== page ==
Year 3 Summary


The Emerging Scholars in Religious Ethics colloquy finalized its work on exploring and assessing key moral and ethical issues of Christian, Muslim, and Jewish faith traditions. In August, the group shared with each other undergraduate-friendly texts and resource bibliographies from their areas of expertise. In January, the members convened in Washington, D.C., for a workshop to review drafts of their original essays on the current and future state of religious ethics from their respective faiths. Luce funding also supported five innovation mini-grants from affiliated project scholars for projects that advance the mission of the Catholicism and the Common Good project. In addition, three Duquesne University faculty members received support to serve as editors and authors of the lead article in the 2020 special issue of Christian Higher Education, titled "Doing Justice, Loving Kindness, Walking Humbly: Christian Approaches to Community Engagement."


CCFC partnered with the Center for Community-Engaged Teaching and Research to launch the Collaborative Teaching for the Common Good grant. The project was designed to support a community partner who collaborates with a faculty member on a course relating principles of the Common Good with community concerns. The grant was awarded to two co-teaching teams for the spring 2020 semester for courses on Intercultural Communication and the Sociology of Aging.

We continued to support cooperative social justice projects. Our Racial Equality and Restorative Justice Working Group, comprising faculty members, Luce graduate fellows, and members of the Elsinore Bennu Think Tank (EBTT), co-sponsored a film screening and panel discussion of "Walking While Black" in the fall and an event and reception for Life Sentences, a book of poetry and prose by EBTT members. Luce funds were also used to support the following social justice programming: the Diocese of Cleveland Catholic Charities Conference on the 2018 USCCA pastoral letter on racism; a mini-grant to Bethlehem Haven for a reading library featuring women theologians; and Inside Out training at Temple University.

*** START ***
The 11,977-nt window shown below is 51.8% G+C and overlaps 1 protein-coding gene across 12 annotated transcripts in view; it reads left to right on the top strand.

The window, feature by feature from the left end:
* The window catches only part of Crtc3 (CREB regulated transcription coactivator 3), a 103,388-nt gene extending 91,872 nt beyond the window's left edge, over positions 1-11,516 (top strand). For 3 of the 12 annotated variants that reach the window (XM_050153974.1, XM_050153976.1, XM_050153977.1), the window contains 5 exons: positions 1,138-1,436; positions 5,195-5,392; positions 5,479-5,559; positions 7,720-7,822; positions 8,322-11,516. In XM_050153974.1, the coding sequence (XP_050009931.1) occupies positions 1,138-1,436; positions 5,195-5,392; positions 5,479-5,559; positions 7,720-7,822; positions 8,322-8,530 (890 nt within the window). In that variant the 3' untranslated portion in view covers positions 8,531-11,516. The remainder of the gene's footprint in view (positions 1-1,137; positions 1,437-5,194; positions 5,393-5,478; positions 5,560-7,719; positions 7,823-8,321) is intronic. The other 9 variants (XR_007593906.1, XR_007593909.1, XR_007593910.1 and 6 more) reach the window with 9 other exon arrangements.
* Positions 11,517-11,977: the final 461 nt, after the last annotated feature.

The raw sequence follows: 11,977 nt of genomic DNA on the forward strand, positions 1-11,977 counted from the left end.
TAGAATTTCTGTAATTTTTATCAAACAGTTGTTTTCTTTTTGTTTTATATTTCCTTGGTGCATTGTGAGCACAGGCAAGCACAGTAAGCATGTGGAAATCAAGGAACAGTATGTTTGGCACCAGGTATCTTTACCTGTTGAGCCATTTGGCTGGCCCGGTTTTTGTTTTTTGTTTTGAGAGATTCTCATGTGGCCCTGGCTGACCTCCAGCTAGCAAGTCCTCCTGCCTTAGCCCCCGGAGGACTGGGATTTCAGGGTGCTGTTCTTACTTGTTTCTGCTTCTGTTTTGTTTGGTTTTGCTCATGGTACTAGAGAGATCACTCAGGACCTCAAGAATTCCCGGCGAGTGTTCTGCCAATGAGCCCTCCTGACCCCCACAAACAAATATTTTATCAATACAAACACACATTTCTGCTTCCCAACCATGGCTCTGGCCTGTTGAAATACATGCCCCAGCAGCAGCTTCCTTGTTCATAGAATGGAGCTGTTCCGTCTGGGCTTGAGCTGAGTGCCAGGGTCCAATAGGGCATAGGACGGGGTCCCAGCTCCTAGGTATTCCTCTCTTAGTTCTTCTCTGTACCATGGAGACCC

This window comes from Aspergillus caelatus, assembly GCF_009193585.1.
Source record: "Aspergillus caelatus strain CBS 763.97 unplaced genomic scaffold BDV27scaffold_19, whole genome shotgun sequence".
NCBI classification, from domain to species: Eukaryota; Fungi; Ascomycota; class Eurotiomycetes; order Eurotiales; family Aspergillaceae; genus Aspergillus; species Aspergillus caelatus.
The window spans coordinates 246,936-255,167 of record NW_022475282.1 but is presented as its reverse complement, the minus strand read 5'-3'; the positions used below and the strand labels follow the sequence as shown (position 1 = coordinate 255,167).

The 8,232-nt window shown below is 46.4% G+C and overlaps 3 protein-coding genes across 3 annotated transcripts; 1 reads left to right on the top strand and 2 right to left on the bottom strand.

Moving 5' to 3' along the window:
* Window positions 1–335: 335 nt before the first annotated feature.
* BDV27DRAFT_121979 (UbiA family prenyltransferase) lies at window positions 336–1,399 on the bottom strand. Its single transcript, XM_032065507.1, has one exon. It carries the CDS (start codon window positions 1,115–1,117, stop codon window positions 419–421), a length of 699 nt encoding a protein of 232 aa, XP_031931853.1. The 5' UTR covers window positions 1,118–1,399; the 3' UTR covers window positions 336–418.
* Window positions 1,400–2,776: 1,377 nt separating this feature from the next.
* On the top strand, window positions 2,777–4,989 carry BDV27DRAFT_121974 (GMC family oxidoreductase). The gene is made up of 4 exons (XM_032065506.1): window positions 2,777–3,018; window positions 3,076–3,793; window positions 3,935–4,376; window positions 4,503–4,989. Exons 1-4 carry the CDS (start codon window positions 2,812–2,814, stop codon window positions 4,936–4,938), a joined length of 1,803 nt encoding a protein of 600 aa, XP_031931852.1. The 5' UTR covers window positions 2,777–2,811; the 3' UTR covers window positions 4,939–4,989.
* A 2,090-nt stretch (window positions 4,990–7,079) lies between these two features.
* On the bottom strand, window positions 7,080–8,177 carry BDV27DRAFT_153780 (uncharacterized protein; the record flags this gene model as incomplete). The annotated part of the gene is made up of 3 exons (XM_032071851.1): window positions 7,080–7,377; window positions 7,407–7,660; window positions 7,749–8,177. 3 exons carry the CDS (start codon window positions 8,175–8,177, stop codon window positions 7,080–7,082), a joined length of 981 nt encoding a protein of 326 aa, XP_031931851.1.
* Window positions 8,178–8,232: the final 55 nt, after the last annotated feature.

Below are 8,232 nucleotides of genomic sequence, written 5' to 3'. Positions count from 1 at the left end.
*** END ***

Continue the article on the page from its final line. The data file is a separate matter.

Helping scholars make their knowledge and research relatable to broader audiences was a primary focus of the project this year. In the fall, members of the Research Fellows and Theology and University colloquies convened for a Media & Messaging workshop at Auburn Theological Seminary in New York. This full-day program aimed to help scholars develop and share faith-based messages more effectively on a variety of platforms. In the spring, Duquesne developed a Public Scholarship workshop, designed to assist faculty members and grad students in any discipline develop and advance their reputation for creative, civic-centered teaching and research. The workshop offered participants hands-on training from editorial experts and the opportunity to receive professional headshots and personal coaching to support their public scholarship efforts. The first program, "Writing for Newspapers and Magazines," was held in March. In addition, to increase public awareness of how Catholic ideas and ideals contribute to the common good, we created an original animated video on the concept of human dignity, a core principle of Catholic social teaching. This digital resource examines the religious and cross-cultural roots of human dignity, its meaning from a Catholic perspective, and its role in moral decision making. It was broadcast in October to coincide with Global Dignity Day through the University YouTube channel, posted on our Center website and social media platforms, and sent to academic scholars and community partners.


Luce also provided support for Center for Catholic Faith and Culture initiatives that aligned with the project themes. These programs included Spiritan Pedagogy conversations focused on imagining a different kind of excellence, the Consortium for Christian-Muslim Dialogue, the Paluse Faculty Research grant, and the Catholic Artistic Imagination series.


The state-mandated closure of Duquesne University in mid-March due to the Covid-19 pandemic led to the postponement or cancellation of several scheduled projects that had designated support with Luce funds. The following programs have been rescheduled for the 2020-21 academic year.

  • Public Scholarship: This initiative offered specific skill-building workshops as well as resources, such as professional headshots and personalized coaching, to help advance the academic and public reputation of faculty and grad students for creative, civic-centered teaching and research. An initial workshop was held in March of 2020 and the remaining training programs will be delivered remotely via webinars.  Virtual coaching sessions and an on-campus headshot session are also scheduled for fall.
  • Concluding Conference: A daylong symposium on the Common Good with scholars from around the country was scheduled for April 23. Plans are underway to hold this program April 2021.
  • The third Trauma-Informed Community Development (TICD) institute, scheduled originally for May 31- June 6, has been postponed until summer 2021. The week-long event focuses on the effects of personal and collective trauma and is co-sponsored by Duquesne University and community partner, the Neighborhood Resilience Project (formerly FOCUS Pittsburgh).
  • A seven-day Christian Outreach Retreat was planned by Duquesne University and NRP to train volunteers to become catalysts for change. The retreat has been rescheduled for summer 2021.